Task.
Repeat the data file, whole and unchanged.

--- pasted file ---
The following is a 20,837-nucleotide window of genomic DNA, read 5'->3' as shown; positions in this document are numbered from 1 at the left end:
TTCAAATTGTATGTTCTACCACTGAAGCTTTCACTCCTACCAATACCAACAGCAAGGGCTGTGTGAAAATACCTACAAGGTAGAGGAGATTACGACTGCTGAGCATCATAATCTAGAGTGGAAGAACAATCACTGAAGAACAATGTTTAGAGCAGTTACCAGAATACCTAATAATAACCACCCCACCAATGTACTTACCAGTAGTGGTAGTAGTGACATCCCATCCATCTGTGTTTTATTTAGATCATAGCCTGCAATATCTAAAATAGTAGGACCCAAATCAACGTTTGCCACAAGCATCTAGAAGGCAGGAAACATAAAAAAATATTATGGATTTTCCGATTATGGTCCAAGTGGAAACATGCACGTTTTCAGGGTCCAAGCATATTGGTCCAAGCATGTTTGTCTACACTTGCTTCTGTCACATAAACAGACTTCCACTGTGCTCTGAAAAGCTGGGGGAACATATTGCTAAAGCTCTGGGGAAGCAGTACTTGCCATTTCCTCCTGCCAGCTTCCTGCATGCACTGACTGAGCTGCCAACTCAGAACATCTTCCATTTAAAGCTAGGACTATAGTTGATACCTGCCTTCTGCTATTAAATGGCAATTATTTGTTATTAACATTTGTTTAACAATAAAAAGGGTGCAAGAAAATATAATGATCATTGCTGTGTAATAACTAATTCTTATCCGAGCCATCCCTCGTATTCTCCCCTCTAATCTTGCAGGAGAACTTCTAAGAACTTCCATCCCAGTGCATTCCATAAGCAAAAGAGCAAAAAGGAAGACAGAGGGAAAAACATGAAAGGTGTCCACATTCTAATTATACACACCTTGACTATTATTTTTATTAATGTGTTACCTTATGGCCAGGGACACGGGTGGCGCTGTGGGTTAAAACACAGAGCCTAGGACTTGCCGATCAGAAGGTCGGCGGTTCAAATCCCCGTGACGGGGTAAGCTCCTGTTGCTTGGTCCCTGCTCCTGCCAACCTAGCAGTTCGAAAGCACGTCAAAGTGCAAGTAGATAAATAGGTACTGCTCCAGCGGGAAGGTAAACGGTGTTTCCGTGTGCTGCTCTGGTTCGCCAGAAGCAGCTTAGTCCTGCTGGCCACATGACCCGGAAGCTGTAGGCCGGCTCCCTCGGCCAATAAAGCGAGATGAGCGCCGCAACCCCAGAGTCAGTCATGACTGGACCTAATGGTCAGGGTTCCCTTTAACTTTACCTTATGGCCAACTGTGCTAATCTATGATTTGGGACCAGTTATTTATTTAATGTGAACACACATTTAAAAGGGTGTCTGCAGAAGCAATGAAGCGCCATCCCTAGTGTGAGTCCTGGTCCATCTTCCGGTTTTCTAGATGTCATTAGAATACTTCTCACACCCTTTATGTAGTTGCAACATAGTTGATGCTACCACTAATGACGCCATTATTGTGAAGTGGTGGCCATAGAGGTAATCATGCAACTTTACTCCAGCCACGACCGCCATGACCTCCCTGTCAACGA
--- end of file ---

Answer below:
The following is a 20,837-nucleotide window of genomic DNA, read 5'->3' as shown; positions in this document are numbered from 1 at the left end:
TTCAAATTGTATGTTCTACCACTGAAGCTTTCACTCCTACCAATACCAACAGCAAGGGCTGTGTGAAAATACCTACAAGGTAGAGGAGATTACGACTGCTGAGCATCATAATCTAGAGTGGAAGAACAATCACTGAAGAACAATGTTTAGAGCAGTTACCAGAATACCTAATAATAACCACCCCACCAATGTACTTACCAGTAGTGGTAGTAGTGACATCCCATCCATCTGTGTTTTATTTAGATCATAGCCTGCAATATCTAAAATAGTAGGACCCAAATCAACGTTTGCCACAAGCATCTAGAAGGCAGGAAACATAAAAAAATATTATGGATTTTCCGATTATGGTCCAAGTGGAAACATGCACGTTTTCAGGGTCCAAGCATATTGGTCCAAGCATGTTTGTCTACACTTGCTTCTGTCACATAAACAGACTTCCACTGTGCTCTGAAAAGCTGGGGGAACATATTGCTAAAGCTCTGGGGAAGCAGTACTTGCCATTTCCTCCTGCCAGCTTCCTGCATGCACTGACTGAGCTGCCAACTCAGAACATCTTCCATTTAAAGCTAGGACTATAGTTGATACCTGCCTTCTGCTATTAAATGGCAATTATTTGTTATTAACATTTGTTTAACAATAAAAAGGGTGCAAGAAAATATAATGATCATTGCTGTGTAATAACTAATTCTTATCCGAGCCATCCCTCGTATTCTCCCCTCTAATCTTGCAGGAGAACTTCTAAGAACTTCCATCCCAGTGCATTCCATAAGCAAAAGAGCAAAAAGGAAGACAGAGGGAAAAACATGAAAGGTGTCCACATTCTAATTATACACACCTTGACTATTATTTTTATTAATGTGTTACCTTATGGCCAGGGACACGGGTGGCGCTGTGGGTTAAAACACAGAGCCTAGGACTTGCCGATCAGAAGGTCGGCGGTTCAAATCCCCGTGACGGGGTAAGCTCCTGTTGCTTGGTCCCTGCTCCTGCCAACCTAGCAGTTCGAAAGCACGTCAAAGTGCAAGTAGATAAATAGGTACTGCTCCAGCGGGAAGGTAAACGGTGTTTCCGTGTGCTGCTCTGGTTCGCCAGAAGCAGCTTAGTCCTGCTGGCCACATGACCCGGAAGCTGTAGGCCGGCTCCCTCGGCCAATAAAGCGAGATGAGCGCCGCAACCCCAGAGTCAGTCATGACTGGACCTAATGGTCAGGGTTCCCTTTAACTTTACCTTATGGCCAACTGTGCTAATCTATGATTTGGGACCAGTTATTTATTTAATGTGAACACACATTTAAAAGGGTGTCTGCAGAAGCAATGAAGCGCCATCCCTAGTGTGAGTCCTGGTCCATCTTCCGGTTTTCTAGATGTCATTAGAATACTTCTCACACCCTTTATGTAGTTGCAACATAGTTGATGCTACCACTAATGACGCCATTATTGTGAAGTGGTGGCCATAGAGGTAATCATGCAACTTTACTCCAGCCACGACCGCCATGACCTCCCTGTCAACGA